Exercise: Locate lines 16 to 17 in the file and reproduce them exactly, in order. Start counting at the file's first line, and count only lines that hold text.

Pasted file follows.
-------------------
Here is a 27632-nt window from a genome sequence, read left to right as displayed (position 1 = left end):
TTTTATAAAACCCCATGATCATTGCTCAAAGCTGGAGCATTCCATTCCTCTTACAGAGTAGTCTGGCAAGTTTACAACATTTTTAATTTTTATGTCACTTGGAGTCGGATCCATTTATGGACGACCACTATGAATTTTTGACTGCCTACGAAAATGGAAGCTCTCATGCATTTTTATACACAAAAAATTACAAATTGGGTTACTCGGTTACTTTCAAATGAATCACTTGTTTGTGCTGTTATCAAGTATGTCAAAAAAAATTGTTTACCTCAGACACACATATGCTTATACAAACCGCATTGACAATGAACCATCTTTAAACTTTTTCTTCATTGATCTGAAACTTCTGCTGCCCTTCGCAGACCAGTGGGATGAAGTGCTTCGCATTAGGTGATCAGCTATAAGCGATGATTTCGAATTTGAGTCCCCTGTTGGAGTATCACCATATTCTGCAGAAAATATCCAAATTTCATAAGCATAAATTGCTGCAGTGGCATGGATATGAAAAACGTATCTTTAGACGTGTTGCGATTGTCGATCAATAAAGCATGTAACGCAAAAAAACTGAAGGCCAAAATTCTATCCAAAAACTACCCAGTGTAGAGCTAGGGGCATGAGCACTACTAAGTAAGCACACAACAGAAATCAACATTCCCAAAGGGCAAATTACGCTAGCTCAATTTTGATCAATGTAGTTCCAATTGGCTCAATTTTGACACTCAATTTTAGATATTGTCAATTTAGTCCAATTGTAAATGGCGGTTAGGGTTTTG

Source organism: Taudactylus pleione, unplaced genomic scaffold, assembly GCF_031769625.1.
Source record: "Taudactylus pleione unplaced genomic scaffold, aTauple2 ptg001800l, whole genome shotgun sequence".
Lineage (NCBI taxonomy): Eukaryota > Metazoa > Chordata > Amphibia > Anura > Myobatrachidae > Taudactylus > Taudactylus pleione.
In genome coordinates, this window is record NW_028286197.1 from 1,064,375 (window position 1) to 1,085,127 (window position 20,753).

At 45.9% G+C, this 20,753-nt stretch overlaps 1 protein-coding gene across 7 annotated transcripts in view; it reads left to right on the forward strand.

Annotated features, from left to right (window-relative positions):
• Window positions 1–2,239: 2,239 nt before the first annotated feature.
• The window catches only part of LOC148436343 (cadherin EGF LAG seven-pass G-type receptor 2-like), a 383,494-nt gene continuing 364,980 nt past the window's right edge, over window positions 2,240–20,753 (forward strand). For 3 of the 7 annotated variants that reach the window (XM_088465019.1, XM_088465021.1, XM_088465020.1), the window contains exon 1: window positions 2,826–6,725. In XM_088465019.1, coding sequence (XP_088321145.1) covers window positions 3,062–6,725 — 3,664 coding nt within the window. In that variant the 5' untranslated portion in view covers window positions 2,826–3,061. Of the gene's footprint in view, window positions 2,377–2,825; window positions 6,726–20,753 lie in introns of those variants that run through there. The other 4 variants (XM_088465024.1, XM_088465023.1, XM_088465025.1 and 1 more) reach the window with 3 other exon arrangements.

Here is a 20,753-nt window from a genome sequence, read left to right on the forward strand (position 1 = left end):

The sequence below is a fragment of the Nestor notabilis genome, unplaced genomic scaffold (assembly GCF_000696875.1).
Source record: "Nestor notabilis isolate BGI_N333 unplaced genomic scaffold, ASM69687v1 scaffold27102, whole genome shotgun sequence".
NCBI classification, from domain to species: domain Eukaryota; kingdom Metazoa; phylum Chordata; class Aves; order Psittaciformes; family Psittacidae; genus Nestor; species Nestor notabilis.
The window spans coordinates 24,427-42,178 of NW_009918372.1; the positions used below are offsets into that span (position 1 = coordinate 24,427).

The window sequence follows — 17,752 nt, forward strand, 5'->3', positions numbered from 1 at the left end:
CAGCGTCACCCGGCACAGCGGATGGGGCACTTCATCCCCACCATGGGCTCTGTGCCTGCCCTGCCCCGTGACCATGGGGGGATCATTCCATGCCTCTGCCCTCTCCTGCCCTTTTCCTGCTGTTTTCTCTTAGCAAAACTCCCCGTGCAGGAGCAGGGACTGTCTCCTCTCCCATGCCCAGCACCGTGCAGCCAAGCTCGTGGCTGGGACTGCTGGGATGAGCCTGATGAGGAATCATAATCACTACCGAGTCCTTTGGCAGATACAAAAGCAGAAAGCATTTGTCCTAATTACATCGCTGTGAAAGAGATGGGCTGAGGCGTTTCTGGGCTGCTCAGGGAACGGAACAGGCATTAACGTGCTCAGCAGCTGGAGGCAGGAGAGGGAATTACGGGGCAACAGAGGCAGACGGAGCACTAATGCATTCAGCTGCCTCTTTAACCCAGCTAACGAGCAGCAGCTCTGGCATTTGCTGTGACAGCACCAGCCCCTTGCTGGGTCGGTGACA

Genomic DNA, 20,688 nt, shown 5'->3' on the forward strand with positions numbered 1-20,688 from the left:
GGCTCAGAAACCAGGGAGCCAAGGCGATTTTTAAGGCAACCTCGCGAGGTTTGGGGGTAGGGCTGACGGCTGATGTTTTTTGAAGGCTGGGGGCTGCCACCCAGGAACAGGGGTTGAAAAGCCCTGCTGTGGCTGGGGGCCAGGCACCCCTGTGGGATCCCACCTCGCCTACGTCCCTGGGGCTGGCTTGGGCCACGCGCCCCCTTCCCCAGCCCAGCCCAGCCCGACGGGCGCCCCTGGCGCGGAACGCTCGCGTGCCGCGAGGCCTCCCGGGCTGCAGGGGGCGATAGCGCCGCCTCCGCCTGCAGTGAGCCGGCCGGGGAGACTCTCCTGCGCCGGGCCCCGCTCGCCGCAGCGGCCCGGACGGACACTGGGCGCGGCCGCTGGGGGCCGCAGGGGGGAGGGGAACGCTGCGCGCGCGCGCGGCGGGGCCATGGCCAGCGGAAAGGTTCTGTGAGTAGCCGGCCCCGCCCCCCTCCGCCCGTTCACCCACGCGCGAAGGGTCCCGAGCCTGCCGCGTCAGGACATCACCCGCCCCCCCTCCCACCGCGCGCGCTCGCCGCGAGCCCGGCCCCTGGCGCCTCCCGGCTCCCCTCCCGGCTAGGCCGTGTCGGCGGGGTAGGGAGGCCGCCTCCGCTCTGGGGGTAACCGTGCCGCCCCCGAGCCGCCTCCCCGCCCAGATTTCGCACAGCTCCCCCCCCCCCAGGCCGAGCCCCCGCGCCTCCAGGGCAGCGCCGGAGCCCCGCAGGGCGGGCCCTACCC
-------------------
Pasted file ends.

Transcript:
The window sequence follows — 17,752 nt, forward strand, 5'->3', positions numbered from 1 at the left end:
CAGCGTCACCCGGCACAGCGGATGGGGCACTTCATCCCCACCATGGGCTCTGTGCCTGCCCTGCCCCGTGACCATGGGGGGATCATTCCATGCCTCTGCCCTCTCCTGCCCTTTTCCTGCTGTTTTCTCTTAGCAAAACTCCCCGTGCAGGAGCAGGGACTGTCTCCTCTCCCATGCCCAGCACCGTGCAGCCAAGCTCGTGGCTGGGACTGCTGGGATGAGCCTGATGAGGAATCATAATCACTACCGAGTCCTTTGGCAGATACAAAAGCAGAAAGCATTTGTCCTAATTACATCGCTGTGAAAGAGATGGGCTGAGGCGTTTCTGGGCTGCTCAGGGAACGGAACAGGCATTAACGTGCTCAGCAGCTGGAGGCAGGAGAGGGAATTACGGGGCAACAGAGGCAGACGGAGCACTAATGCATTCAGCTGCCTCTTTAACCCAGCTAACGAGCAGCAGCTCTGGCATTTGCTGTGACAGCACCAGCCCCTTGCTGGGTCGGTGACA